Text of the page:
From what I can tell, Trump will likely pick standard conservative types (taking the names he tossed out as maybes to replace Scalia) but guess Kozinksi and Sutton would be good options in that respect. I would also suggest Garland actually as a good compromise pick as seen by Republicans putting it out there in the past. Of course, my choices would ideally be more liberal ... don't think that's too realistic though.

Posted by: Joe | May 18, 2016 1:52:29 PM

The list has been released:

I'd be very pleased to see our host's interpretation of the list.

With this walking, talking cipher a stones throw from the white house it's becoming like kremlinology to figure out what what he'd do in office.

Posted by: Boffin | May 18, 2016 2:48:48 PM

The list seems fairly standard and I take the professor will be upset about that -- e.g., his desire for more public defender types.

Posted by: Joe | May 18, 2016 2:58:29 PM

Warren Buffett (to old?)
Bill Gates
Mark Zuckerberg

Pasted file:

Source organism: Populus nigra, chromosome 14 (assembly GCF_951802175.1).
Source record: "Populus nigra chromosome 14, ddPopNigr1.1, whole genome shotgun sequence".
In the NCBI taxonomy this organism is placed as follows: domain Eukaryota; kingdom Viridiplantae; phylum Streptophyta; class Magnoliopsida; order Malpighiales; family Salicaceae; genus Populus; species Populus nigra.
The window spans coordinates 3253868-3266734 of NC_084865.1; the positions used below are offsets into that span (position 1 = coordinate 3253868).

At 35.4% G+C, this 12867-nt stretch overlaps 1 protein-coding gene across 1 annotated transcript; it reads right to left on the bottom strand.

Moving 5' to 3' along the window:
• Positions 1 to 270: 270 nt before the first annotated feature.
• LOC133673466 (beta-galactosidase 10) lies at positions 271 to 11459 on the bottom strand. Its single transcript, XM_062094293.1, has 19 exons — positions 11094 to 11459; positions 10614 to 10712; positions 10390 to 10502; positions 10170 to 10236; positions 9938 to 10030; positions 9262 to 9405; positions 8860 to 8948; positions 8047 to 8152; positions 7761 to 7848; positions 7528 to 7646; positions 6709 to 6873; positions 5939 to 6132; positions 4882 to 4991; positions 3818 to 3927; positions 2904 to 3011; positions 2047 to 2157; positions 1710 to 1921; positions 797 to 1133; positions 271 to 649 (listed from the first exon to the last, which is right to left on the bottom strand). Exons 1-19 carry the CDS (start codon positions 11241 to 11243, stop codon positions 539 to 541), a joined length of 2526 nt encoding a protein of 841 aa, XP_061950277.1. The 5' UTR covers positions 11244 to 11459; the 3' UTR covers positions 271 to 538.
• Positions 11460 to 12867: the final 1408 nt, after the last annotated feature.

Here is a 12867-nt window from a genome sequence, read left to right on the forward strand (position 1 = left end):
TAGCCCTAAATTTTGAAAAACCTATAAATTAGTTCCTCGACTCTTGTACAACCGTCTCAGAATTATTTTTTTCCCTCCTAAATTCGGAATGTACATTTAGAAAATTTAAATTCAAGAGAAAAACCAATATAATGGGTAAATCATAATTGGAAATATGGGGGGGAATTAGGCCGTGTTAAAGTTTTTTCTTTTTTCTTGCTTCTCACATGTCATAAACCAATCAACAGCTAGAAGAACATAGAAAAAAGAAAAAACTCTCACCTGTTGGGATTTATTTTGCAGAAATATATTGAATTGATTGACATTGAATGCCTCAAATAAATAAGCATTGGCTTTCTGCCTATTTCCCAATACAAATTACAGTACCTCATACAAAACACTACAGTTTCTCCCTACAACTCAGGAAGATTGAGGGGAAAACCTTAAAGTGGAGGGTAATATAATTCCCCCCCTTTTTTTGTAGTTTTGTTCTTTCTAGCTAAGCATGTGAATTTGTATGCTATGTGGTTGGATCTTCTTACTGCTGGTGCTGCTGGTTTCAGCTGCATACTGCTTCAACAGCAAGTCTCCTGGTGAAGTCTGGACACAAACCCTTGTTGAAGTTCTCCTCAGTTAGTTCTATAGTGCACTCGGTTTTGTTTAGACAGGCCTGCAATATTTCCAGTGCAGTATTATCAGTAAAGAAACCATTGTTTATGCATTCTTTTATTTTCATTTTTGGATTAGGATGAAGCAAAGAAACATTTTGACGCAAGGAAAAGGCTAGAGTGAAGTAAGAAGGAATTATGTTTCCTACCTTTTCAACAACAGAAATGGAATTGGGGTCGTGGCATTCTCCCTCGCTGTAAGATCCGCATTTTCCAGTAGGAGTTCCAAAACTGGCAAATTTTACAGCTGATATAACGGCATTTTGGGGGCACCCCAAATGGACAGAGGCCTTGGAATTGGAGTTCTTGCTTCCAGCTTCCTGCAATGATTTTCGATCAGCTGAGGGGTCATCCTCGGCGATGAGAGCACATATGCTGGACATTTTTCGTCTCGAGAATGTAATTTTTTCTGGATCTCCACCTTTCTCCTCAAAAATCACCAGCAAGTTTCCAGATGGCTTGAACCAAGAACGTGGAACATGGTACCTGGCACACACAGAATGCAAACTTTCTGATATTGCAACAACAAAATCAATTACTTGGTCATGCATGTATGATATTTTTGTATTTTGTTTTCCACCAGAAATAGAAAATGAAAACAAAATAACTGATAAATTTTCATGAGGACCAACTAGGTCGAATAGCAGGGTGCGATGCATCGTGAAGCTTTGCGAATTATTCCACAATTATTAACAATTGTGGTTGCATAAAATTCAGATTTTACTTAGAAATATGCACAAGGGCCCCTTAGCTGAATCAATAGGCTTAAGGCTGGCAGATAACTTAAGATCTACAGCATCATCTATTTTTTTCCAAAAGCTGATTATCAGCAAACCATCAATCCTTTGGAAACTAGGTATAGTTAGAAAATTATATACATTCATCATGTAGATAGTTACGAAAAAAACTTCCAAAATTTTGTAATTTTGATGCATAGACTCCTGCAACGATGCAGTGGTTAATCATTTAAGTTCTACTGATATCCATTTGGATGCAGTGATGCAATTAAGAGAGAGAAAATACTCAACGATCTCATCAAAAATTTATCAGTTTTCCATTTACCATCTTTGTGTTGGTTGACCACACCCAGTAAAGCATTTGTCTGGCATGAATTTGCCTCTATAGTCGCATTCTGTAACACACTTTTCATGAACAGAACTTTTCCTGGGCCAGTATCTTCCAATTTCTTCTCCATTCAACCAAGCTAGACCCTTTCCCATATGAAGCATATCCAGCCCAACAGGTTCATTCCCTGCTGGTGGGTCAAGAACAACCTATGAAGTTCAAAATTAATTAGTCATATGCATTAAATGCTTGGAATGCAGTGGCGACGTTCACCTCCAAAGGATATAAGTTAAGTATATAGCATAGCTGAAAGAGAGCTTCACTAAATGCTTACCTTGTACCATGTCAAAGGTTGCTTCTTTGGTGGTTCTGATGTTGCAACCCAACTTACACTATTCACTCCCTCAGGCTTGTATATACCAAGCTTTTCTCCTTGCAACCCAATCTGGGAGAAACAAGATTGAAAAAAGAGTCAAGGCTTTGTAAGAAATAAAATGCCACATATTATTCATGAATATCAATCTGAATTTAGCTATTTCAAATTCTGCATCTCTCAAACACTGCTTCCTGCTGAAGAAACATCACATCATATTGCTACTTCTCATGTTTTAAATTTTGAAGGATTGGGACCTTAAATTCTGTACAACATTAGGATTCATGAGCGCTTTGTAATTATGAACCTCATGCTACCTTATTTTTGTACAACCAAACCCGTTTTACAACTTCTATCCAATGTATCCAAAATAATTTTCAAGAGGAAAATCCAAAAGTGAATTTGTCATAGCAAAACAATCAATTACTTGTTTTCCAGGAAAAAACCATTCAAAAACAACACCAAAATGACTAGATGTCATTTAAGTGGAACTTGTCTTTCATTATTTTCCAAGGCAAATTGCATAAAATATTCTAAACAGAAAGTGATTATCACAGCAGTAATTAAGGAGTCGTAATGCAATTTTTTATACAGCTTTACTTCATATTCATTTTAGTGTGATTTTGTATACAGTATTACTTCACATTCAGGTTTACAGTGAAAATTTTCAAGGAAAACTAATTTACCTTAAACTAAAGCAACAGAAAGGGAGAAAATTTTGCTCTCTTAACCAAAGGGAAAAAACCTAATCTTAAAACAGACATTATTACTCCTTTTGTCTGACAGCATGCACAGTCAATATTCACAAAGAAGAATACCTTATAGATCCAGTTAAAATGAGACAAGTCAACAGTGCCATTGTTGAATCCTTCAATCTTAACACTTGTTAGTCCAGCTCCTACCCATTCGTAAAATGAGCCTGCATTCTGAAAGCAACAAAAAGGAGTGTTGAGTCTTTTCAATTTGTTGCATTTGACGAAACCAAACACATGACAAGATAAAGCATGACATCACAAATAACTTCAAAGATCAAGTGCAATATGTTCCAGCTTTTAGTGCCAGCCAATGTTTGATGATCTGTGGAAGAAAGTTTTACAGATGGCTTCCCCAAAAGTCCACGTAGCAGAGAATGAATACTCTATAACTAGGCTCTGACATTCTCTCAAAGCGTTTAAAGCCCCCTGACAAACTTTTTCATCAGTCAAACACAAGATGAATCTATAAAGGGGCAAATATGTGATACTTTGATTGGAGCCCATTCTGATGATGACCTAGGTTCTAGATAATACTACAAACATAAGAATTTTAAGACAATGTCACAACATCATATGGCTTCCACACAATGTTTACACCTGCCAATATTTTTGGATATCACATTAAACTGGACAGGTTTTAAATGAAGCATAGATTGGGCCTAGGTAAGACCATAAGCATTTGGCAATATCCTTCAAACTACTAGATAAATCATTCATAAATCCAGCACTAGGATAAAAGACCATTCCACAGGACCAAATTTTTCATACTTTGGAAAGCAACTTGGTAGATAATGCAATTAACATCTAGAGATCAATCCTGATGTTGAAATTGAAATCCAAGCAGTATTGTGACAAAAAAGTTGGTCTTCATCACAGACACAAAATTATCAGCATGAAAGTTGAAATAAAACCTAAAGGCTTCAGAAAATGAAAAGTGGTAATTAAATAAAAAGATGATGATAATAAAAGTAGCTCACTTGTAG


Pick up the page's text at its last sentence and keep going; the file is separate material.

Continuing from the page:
In sum, put a billionaire who made his/her own money there. It will insulate against corruption, none are partisan, and all have to have brains to have done what they did. As a bonus, none of them are as much of a buffoon as Trump seems to be.

Posted by: Allan | May 18, 2016 3:08:34 PM

@Joe "If a "run amok judiciary" is a concern, a 4-4 Court will be of limited help in various respects."

I enjoy how you respond to points that people don't make.

Of course it will be of limited help. But one has to start somewhere. Baby steps, baby steps.

Posted by: Daniel | May 18, 2016 4:53:34 PM

Given the number of flip flops from this walking talking cipher, this list should probably be treated as a "suggestion" subject to change if he is elected. In other words, today is mollify the base to avoid a nasty convention. In October, this list will be in the shredder.

Posted by: tmm | May 18, 2016 5:36:17 PM

@Daniel, you said "the best way currently to stop our run amok judiciary."

My reply was that it wouldn't do much and at times would encourage outlier judges/circuits to "run amok" (e.g., one outlier to stop for an extended period of time major national policies).

I'm sorry if this is not the sort of "response" you think warranted but it seemed to me germane enough. A response is not the same thing as a refutation either; it is simply a response. OTOH, you use words differently than me sometimes.

Posted by: Joe | May 18, 2016 5:51:19 PM

Nothing like putting out an update minutes after you put out a biased piece that refutes almost everything...And that’s the real tragedy of Trump’s rise...no bias here.

Posted by: DeanO | May 19, 2016 7:46:49 AM